“I’M DEFINITELY MORE INDEPENDENT BECAUSE OF MY TIME IN RENNES. I GOT ACQUAINTED WITH MANY ASPECTS OF FRENCH CULTURE: CINEMA, HISTORY, POLITICS, LANGUAGE. PRACTICING MY FRENCH WAS ESSENTIAL, AND AS TIME WENT ON, I COULD SEE HOW MUCH I IMPROVED. ALSO, LIFE IN RENNES IS RELAXED COMPARED TO HOW AMERICANS LIVE, AND I TOOK TIME TO APPRECIATE THIS DIFFERENCE." Stefanie Charles (pictured above) 4

www.union.edu/international

What is the difference between a term abroad and an exchange? There are several significant differences. A Union faculty member accompanies students on a term abroad, while a staff member at the host institution oversees our exchange students. A term abroad program also includes group excursions. Participants in an exchange are not subject to a term abroad surcharge. In some programs (specifically Antwerp, Belgium, and Lille, France), students are responsible for paying room and board directly in that country.

Do I need to speak a foreign language to go abroad? While a few programs with immersive language experience do have language requirements, many do not, and the majority of our terms offer classes in English.

Are all credits from my term abroad transferrable? In each program, three courses count toward the graduation requirement of 36 courses. All terms abroad and exchanges satisfy the General Education “Other Cultures” requirement. Some courses with departmental designations also count toward departmental requirements. For information about policies regarding applicable charges for fourth courses, refer to “Academic Policies, Fourth Courses” in the Academic Register. In most cases, with advance planning, careful selection of the program and consultation with an academic advisor, students can study abroad, meet their academic requirements and graduate on time.

Where will I live? Accommodations include host families’ homes, dormitories, apartments and,

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while on group excursions, hotels, motels, hostels or campsites.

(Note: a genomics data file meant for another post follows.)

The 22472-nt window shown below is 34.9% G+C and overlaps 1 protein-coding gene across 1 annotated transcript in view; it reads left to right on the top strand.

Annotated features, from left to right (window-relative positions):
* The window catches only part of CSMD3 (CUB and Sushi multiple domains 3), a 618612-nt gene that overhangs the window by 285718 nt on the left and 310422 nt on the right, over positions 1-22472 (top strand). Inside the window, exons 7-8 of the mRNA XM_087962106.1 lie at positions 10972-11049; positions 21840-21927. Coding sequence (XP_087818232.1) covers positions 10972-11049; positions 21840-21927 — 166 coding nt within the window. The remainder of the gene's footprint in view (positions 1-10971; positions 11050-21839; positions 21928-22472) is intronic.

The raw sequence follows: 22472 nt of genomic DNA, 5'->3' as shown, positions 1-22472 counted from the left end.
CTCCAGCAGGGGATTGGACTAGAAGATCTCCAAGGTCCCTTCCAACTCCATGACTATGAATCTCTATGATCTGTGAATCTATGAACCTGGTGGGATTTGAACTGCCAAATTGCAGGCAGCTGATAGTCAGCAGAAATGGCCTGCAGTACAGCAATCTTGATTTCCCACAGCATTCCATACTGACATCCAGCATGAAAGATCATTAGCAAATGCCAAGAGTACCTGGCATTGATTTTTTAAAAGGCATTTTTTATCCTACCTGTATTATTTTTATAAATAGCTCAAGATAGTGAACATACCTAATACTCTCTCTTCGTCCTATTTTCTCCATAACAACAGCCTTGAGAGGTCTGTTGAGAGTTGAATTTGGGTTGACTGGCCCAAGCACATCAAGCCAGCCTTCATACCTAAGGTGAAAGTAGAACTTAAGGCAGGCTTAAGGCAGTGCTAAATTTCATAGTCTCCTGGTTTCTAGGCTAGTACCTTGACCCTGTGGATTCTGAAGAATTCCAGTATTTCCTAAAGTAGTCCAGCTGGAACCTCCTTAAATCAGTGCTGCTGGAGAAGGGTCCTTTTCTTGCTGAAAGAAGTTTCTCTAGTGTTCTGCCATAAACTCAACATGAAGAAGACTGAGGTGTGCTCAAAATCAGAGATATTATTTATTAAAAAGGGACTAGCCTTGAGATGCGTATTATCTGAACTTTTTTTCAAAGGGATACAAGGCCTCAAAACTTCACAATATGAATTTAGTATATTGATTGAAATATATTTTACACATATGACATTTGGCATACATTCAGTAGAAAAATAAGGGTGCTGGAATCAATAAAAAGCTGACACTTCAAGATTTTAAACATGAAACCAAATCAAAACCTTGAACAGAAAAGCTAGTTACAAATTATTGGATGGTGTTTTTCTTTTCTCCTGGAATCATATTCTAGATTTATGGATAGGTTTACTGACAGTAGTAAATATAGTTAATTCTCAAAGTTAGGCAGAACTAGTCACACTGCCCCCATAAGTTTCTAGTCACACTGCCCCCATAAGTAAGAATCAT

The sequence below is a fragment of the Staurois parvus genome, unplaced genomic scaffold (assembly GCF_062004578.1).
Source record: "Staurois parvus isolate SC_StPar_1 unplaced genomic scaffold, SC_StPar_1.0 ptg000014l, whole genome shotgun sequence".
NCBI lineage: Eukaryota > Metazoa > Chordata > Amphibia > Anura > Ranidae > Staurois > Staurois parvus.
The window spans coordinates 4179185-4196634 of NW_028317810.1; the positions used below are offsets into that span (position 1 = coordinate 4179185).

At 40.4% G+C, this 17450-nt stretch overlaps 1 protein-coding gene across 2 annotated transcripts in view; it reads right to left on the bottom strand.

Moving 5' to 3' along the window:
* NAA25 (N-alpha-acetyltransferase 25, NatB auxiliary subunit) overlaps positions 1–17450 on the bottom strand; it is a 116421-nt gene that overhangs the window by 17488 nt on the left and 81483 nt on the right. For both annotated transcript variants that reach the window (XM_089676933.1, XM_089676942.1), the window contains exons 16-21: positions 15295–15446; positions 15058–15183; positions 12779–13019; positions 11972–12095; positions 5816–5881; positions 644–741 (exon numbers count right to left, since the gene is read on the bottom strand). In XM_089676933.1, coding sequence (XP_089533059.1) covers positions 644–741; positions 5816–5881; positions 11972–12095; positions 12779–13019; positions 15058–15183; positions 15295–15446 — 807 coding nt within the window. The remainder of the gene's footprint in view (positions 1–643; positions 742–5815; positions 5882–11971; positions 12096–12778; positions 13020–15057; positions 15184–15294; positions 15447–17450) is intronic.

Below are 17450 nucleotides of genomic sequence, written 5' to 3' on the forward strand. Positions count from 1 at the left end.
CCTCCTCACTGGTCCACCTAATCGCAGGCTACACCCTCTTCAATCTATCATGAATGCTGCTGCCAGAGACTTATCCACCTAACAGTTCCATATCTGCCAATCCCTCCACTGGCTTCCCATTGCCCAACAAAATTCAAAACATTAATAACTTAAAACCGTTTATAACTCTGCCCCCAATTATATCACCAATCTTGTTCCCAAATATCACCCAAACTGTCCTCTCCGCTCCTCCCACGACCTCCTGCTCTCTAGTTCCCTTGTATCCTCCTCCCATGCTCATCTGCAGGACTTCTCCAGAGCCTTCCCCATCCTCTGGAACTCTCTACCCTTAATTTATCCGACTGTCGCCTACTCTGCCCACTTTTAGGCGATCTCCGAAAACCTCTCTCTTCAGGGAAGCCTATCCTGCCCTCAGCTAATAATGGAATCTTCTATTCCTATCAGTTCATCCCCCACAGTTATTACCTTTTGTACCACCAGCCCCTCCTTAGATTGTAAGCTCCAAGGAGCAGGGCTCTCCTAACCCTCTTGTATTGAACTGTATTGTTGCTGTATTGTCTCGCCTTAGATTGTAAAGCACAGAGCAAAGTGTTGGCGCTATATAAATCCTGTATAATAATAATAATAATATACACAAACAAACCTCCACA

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APPLICATION DEADLINES You must apply for international programs two terms in advance: TERM

APPLICATION DEADLINE*

Spring term abroad

3rd week of fall term (mid-September)

Fall term abroad

3rd week of winter term (mid-January)

Winter term abroad

3rd week of spring term (mid-April)

Winter mini-term

3rd week of spring term (mid-April)

Summer mini-term

3rd week of winter term (mid-January)

Independent study program

5th week of winter term (early February)

Non-Union program

3rd week of spring term (mid-April)

Unless otherwise noted, all applications, essays and unofficial transcripts are due by 5 p.m. on the third Friday of the appropriate month in the International Office, Third Floor, Old Chapel. Up-to-date information may be obtained there, as well. OR GO TO: www.union.edu/international/apply

“ONE OF THE REAL STRENGTHS OF OUR PROGRAMS IS THAT STUDENTS ARE TYPICALLY ACCOMPANIED BY A UNION PROFESSOR WITH EXTENSIVE KNOWLEDGE OR RESEARCH INTERESTS IN THE HOST COUNTRY. WE USUALLY TEACH ONE COURSE AND LEAD INTENSIVE EXCURSIONS. IT IS REWARDING TO SEE STUDENTS LEARN THE VALUE OF INTERNATIONAL EXPERIENCES AND FORM LIFE-CHANGING CONNECTIONS WITH PEOPLE AND CULTURES THAT MAKE THEIR UNION EDUCATION TRULY GLOBAL." 6

Charles Batson Associate Professor of French

www.union.edu/international

FINANCING A TERM ABROAD How much does it cost to study abroad? In general, studying abroad costs more than studying on campus, and you should plan accordingly. The base cost of a full term abroad is one-third of Union's comprehensive fee. The College charges an additional fee for each faculty-led term abroad to fully cover tuition, room, board and group excursions. The fee for a mini-term includes tuition, room, board and excursions. In both cases, you are responsible for arranging and paying for your round-trip airline travel to your destination, passport fees and visa fees (if necessary). The College does not arrange group travel. Financial aid, scholarships, planned savings and/or gifts from relatives can enable most students to afford some kind of study abroad. Students should also plan to take additional money for their own travel and purchases. Be realistic about your budget, spending and living habits, which vary greatly among students. Students who withdraw from a program should contact the International Programs Office for guidelines regarding their financial responsibility. Fluctuations in other currencies can also dramatically affect the total cost of studying in another country.